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Green Tea Compounds Help to Protect Skin

Posted Feb 09 2013 10:08pm

Green tea contains between 30 and 40% of water-extractable polyphenols, and is particularly abundant catechins – most notably, epigallocatechn gallate (EGCG), for which some studies suggest a beneficial effect on cardiovascular health and weight management.   Lesley E. Rhodes, from the University of Manchester (United Kingdom), and colleagues enrolled 14 healthy men and women, average age 42.5 years, with their skin, and gave them low-dose green tea catechin supplements added daily dose of 540 mg in combination with a vitamin C dose of 50 mg, for 12 weeks. The effects of the supplements were quantified by exposures to UV light before and after supplementation. Results showed that levels of metabolites of green tea catechins increase in skin fluid after supplementation, and erythema (skin redness)  levels were reduced after the 12-week supplementation period. The team also observed that whereas UV exposure increased key markers of inflammation, green tea supplementation reduced that effect. The study authors submit that the data suggests that green tea exerts: "protection against sunburn inflammation and potentially longer-term UVR-mediated damage.”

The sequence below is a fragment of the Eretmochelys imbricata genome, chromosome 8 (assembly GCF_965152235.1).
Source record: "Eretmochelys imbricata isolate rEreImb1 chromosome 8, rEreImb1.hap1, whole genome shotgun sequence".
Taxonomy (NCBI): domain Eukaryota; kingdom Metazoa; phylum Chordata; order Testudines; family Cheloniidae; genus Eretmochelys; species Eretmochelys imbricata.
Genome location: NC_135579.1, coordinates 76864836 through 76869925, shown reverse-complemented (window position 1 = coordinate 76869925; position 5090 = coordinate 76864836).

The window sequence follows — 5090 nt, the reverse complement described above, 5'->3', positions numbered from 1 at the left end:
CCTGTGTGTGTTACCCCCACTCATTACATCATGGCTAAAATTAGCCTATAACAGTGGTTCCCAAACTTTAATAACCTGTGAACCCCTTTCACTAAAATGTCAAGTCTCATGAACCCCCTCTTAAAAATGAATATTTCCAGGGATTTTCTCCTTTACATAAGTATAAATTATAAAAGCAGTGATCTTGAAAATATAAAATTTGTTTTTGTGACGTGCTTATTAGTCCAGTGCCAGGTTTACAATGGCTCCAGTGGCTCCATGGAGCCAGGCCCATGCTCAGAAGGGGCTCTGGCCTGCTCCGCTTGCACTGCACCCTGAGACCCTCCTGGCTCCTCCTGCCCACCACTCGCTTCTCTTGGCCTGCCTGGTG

Lesley E. Rhodes, Gemma Darby, Karen A. Massey, Kayleigh A. Clarke, Tristan P. Dew, Mark D. Farrar, et al.  “Oral green tea catechin metabolites are incorporated into human skin and protect against UV radiation-induced cutaneous inflammation in association with reduced production of pro-inflammatory eicosanoid 12-hydroxyeicosatetraenoic acid.”  British Journal of Nutrition, 28 January 2013.

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